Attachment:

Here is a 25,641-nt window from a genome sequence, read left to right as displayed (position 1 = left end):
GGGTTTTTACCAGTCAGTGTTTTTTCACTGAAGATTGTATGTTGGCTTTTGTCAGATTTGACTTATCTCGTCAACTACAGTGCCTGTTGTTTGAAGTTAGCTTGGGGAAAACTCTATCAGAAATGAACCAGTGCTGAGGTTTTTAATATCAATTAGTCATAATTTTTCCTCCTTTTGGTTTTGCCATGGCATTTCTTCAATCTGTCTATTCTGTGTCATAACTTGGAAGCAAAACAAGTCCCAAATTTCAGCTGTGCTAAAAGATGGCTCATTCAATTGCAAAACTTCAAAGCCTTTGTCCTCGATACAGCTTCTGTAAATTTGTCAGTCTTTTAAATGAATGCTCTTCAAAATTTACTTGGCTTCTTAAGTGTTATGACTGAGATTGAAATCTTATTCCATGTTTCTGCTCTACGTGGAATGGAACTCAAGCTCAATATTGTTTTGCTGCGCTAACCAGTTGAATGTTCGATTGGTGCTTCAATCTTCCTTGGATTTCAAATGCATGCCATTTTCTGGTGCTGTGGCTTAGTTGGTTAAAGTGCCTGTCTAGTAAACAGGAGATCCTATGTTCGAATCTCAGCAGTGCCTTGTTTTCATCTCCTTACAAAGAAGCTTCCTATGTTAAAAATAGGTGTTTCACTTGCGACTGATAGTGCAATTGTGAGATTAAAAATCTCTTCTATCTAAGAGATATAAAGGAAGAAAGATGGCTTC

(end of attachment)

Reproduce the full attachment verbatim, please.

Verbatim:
Here is a 25,641-nt window from a genome sequence, read left to right as displayed (position 1 = left end):
GGGTTTTTACCAGTCAGTGTTTTTTCACTGAAGATTGTATGTTGGCTTTTGTCAGATTTGACTTATCTCGTCAACTACAGTGCCTGTTGTTTGAAGTTAGCTTGGGGAAAACTCTATCAGAAATGAACCAGTGCTGAGGTTTTTAATATCAATTAGTCATAATTTTTCCTCCTTTTGGTTTTGCCATGGCATTTCTTCAATCTGTCTATTCTGTGTCATAACTTGGAAGCAAAACAAGTCCCAAATTTCAGCTGTGCTAAAAGATGGCTCATTCAATTGCAAAACTTCAAAGCCTTTGTCCTCGATACAGCTTCTGTAAATTTGTCAGTCTTTTAAATGAATGCTCTTCAAAATTTACTTGGCTTCTTAAGTGTTATGACTGAGATTGAAATCTTATTCCATGTTTCTGCTCTACGTGGAATGGAACTCAAGCTCAATATTGTTTTGCTGCGCTAACCAGTTGAATGTTCGATTGGTGCTTCAATCTTCCTTGGATTTCAAATGCATGCCATTTTCTGGTGCTGTGGCTTAGTTGGTTAAAGTGCCTGTCTAGTAAACAGGAGATCCTATGTTCGAATCTCAGCAGTGCCTTGTTTTCATCTCCTTACAAAGAAGCTTCCTATGTTAAAAATAGGTGTTTCACTTGCGACTGATAGTGCAATTGTGAGATTAAAAATCTCTTCTATCTAAGAGATATAAAGGAAGAAAGATGGCTTC